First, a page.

“I think these problems are directly due to the decision to make civ V a one-thing game (1UPT). 1UPT allows a lot of flexibility in how you organize your army; But it only works if his army has an empty space to move in. We need an army smaller than the map. 1UPT led to small army sizes, which led to lower production and faster science, which led to the broken economic system that this game has now. The Civ V combat was based on general tanks, but it doesn`t work well in a civ-style game. I tried to explain why it`s in this post: (In PG, In England, there are about 500 witches. That`s enough room for very large armies to maneuver (and yet things get pretty overloaded when you fight over London). There are only six witches in Civ V. What am I supposed to do there? It`s not even enough to build a real city! The English channel is only 4 witches and a hexagonal width, so you can shoot them with archers. But poor Italy is the worst – only two witches for the Italian peninsula! And the Mediterranean Sea is just a wide tile! It`s a land map, but the same problems happen on every card I play.
Narrow spaces, bottlenecks, no room for manoeuvre. The Civ V War is just a traffic jam.) Obviously, it was a decision that was made early, because it is an important part of the game. At the same time, they wanted to keep the feeling “civ” for the game, where you can set up new cities, build improvements and city buildings and go to the city screen to suit your citizens. Together, this meant that they had to limit the total number of stones in the game, so they tried to force the sizes of the army to be very small. A typical 4-unit army civ of 50 units would be incredibly annoying to manage in the Civ V style, so they wanted to promote armies of only 5 to 10 units. I hope this succession game has shown how clumsy the war will be in this game when the sizes of the army grow (I enjoy the first wars with small army sizes). The AI can`t handle it, and the player doesn`t take advantage of it. To do this, they had to limit production.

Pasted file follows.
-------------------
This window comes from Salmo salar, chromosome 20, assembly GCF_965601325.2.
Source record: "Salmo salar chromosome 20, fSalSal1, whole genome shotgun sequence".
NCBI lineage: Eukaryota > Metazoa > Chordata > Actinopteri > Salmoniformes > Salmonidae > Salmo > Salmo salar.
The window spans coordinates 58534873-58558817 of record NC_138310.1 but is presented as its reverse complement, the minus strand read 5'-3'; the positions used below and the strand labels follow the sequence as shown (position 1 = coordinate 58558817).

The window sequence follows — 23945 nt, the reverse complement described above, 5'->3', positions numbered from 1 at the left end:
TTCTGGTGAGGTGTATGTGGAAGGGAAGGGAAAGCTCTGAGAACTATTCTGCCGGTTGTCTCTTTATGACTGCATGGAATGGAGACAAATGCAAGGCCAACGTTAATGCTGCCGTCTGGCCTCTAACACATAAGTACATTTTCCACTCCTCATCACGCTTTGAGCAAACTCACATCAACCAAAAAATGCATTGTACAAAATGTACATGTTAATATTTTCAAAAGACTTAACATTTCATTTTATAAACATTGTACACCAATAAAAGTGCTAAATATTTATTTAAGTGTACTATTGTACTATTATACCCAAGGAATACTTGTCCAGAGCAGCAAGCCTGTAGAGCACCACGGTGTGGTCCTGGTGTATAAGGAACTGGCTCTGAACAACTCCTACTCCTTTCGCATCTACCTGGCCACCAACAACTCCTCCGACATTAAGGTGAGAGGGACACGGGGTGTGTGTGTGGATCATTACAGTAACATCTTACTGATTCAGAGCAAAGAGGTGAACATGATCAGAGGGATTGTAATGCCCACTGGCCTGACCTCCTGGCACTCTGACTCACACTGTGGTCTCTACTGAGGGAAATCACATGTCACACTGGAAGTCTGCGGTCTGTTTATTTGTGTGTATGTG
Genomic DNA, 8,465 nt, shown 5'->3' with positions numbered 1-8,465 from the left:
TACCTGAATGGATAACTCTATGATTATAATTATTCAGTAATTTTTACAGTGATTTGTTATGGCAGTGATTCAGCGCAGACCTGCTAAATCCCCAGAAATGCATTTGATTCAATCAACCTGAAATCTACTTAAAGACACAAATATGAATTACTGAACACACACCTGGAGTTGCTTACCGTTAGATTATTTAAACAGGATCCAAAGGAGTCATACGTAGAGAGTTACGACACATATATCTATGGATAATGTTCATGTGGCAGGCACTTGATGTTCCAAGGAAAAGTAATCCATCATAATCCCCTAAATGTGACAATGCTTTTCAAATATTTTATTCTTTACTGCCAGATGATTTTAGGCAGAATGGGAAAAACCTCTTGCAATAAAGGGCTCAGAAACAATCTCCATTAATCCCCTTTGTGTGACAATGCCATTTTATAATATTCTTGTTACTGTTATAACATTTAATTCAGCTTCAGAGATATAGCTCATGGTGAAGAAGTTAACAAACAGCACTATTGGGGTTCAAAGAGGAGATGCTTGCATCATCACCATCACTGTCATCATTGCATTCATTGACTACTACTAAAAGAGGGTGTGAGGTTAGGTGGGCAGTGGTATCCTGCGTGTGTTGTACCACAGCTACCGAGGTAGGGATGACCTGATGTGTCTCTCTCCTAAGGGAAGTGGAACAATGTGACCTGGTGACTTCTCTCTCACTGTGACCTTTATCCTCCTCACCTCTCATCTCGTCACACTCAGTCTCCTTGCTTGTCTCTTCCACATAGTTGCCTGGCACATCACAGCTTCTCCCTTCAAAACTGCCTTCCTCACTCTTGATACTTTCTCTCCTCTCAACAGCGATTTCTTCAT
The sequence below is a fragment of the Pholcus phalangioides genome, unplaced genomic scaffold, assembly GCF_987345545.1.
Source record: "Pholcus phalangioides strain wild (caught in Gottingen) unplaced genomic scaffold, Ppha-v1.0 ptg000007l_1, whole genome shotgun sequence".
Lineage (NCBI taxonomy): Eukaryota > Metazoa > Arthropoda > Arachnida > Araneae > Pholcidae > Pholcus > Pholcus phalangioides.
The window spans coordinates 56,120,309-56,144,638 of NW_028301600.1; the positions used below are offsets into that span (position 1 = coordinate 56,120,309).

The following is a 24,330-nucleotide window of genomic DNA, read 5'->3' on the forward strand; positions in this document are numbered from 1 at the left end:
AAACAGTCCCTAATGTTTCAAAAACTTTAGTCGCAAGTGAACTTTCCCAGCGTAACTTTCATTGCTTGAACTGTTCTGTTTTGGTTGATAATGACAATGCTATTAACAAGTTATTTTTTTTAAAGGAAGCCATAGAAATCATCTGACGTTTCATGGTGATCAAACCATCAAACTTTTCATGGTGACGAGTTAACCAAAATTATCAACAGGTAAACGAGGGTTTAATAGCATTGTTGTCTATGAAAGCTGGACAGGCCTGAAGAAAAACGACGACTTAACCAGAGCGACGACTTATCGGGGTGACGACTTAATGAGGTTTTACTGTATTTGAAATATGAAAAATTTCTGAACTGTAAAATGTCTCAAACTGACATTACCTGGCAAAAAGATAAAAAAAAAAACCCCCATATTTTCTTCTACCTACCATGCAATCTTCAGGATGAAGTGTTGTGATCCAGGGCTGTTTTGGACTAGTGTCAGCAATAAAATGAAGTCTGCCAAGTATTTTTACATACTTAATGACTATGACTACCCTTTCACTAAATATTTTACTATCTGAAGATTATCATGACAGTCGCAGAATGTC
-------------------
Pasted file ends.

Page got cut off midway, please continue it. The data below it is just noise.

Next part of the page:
You can see that in reduced yields – production and food yields have been reduced compared to civ 4, while the food needed to grow a city has been greatly increased. Early units like warriors don`t take much time to build, but the cost of units increases rapidly. The high maintenance costs of units, buildings and roads play a role here also (see my Sig: Civ5 is the first Civ game not to be built instead of built. Do not build troops, because the support is so high, do not build buildings because the support is too high, do not build roads because…. yada yada). The idea was, I think, that each new military unit would take about 10 to 20 towers to build just enough to repair your losses, while you have constantly upgraded your original army. As a result, your army size would remain almost constant during the game. It should also be noted that there are two ways to effectively reduce production. Either reduce hammer yields while increasing costs – no matter what they did – or to speed up science, which they did.